Having addressed what the church should look like to a visiting unbeliever, Paul turns to instructing the church on orderly worship:
“What then, brothers? When you come together, each one has a hymn, a lesson, a revelation, a tongue, or an interpretation. Let all things be done for building up. If any speak in a tongue, let there be only two or at most three, and each in turn, and let someone interpret. But if there is no one to interpret, let each of them keep silent in church and speak to himself and to God” (1 Cor 14:26-28).
In worship, make sure that it builds up the church and any unbeliever who may have come in for the first time. Are we focused on ourselves or on others? Do we reflect perfect unity with the Lord and with each other?
“Let two or three prophets speak, and let the others weigh what is said. If a revelation is made to another sitting there, let the first be silent. For you can all prophesy one by one, so that all may learn and all be encouraged, and the spirits of prophets are subject to prophets. For God is not a God of confusion but of peace” (1 Cor 14:29-33a).
Today we typically start with praise music, ancient or modern in style, and then it is the pastor or priest who prophesies his insight into a passage from the Word of God. I have never seen a worship service where the floor is open for two or three in the congregation to reveal what the Spirit is saying to them at that moment. This suggests studying how worship has evolved over the centuries and to ask whether we have strayed. On the other hand, I believe God is pleased wherever the Word is pronounced and the church is built up in perfect unity.
With these thoughts in mind, the next few verses are very awkward for modern congregants:
“As in all the churches of the saints, the women should keep silent in the churches. For they are not permitted to speak, but should be in submission, as the Law also says. If there is anything they desire to learn, let them ask their husbands at home. For it is shameful for a woman to speak in church” (1 Cor 14:33b-35).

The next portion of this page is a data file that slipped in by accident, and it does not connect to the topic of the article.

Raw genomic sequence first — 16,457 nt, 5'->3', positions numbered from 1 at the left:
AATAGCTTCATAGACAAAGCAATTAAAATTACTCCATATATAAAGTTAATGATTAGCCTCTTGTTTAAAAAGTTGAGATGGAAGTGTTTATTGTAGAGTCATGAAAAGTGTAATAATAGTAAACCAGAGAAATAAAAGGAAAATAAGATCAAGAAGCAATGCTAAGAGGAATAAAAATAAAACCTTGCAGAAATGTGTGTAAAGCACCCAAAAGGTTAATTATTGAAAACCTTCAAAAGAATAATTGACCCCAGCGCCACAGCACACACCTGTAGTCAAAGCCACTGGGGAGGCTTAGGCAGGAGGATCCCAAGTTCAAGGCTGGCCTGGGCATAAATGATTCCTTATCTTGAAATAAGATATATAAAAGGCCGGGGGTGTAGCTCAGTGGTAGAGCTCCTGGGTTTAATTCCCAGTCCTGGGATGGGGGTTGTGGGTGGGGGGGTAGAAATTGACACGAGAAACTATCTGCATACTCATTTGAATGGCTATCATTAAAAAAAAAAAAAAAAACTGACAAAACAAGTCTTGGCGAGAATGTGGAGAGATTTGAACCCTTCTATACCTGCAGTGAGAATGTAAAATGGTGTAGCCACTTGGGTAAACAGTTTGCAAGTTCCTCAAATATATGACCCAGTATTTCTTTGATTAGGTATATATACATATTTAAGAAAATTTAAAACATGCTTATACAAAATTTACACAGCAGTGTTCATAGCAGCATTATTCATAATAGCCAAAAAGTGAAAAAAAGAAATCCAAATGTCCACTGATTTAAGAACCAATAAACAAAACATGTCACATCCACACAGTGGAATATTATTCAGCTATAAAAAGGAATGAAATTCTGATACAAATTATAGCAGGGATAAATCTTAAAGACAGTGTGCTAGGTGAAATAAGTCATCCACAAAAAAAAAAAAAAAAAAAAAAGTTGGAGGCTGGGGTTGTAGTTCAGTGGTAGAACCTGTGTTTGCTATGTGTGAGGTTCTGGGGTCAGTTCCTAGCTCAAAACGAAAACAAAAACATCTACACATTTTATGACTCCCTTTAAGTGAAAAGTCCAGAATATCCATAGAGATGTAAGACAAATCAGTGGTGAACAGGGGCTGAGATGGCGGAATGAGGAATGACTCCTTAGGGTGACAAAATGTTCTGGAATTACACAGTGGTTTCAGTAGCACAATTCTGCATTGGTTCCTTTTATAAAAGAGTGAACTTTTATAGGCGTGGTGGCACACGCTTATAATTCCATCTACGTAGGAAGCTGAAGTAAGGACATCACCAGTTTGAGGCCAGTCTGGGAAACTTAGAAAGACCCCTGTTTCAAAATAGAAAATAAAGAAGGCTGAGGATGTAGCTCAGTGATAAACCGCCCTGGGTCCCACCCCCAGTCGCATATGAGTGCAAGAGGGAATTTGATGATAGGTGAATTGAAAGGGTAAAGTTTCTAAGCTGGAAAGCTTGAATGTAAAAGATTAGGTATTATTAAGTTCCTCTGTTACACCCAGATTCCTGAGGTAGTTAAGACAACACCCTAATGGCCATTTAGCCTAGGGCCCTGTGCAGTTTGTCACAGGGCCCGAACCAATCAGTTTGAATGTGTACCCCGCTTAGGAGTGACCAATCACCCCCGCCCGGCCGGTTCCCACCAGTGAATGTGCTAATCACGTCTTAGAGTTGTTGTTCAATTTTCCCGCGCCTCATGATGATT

Of course, Paul’s injunction against women goes all the way back to Eve’s temptation by the snake to eat the forbidden fruit in the Garden of Eden. She is condemned forever. But I note that Adam, whom God appointed head of the family, blamed Eve rather than accepting responsibility as head of the “household.” Paul’s teaching insists that women should be silent as a result.
Paul moves on to address the church at Corinth as a whole:
“Or was it from you that the word of God came? Or are you the only ones it has reached? If anyone thinks that he is a prophet, or spiritual, he should acknowledge that the things I am writing to you are a command of the Lord. If anyone does not recognize this, he is not recognized. So, my brothers, earnestly desire to prophesy, and do not forbid speaking in tongues. But all things should be done decently and in order” (1 Cor 14:36-40).
Paul’s position could not be stated more strongly! But in the spirit of perfect unity – of both men and women of Christ – may I observe that Paul received God’s word straight from the mouth of God? At that time of the church’s immaturity, Paul was obedient to what he knew in limiting women based on Jewish tradition to keep worship in an orderly fashion.
But now we must ask where we receive the word of God today, and the answer is from all Scripture, both Testaments. And the New Testament presents a loving Jesus who died to forgive the sins of all – men and women.
Today, if we are to have perfect unity in orderly worship to build up the church and every believer, we must have freedom within an orderly worship process for both men and women.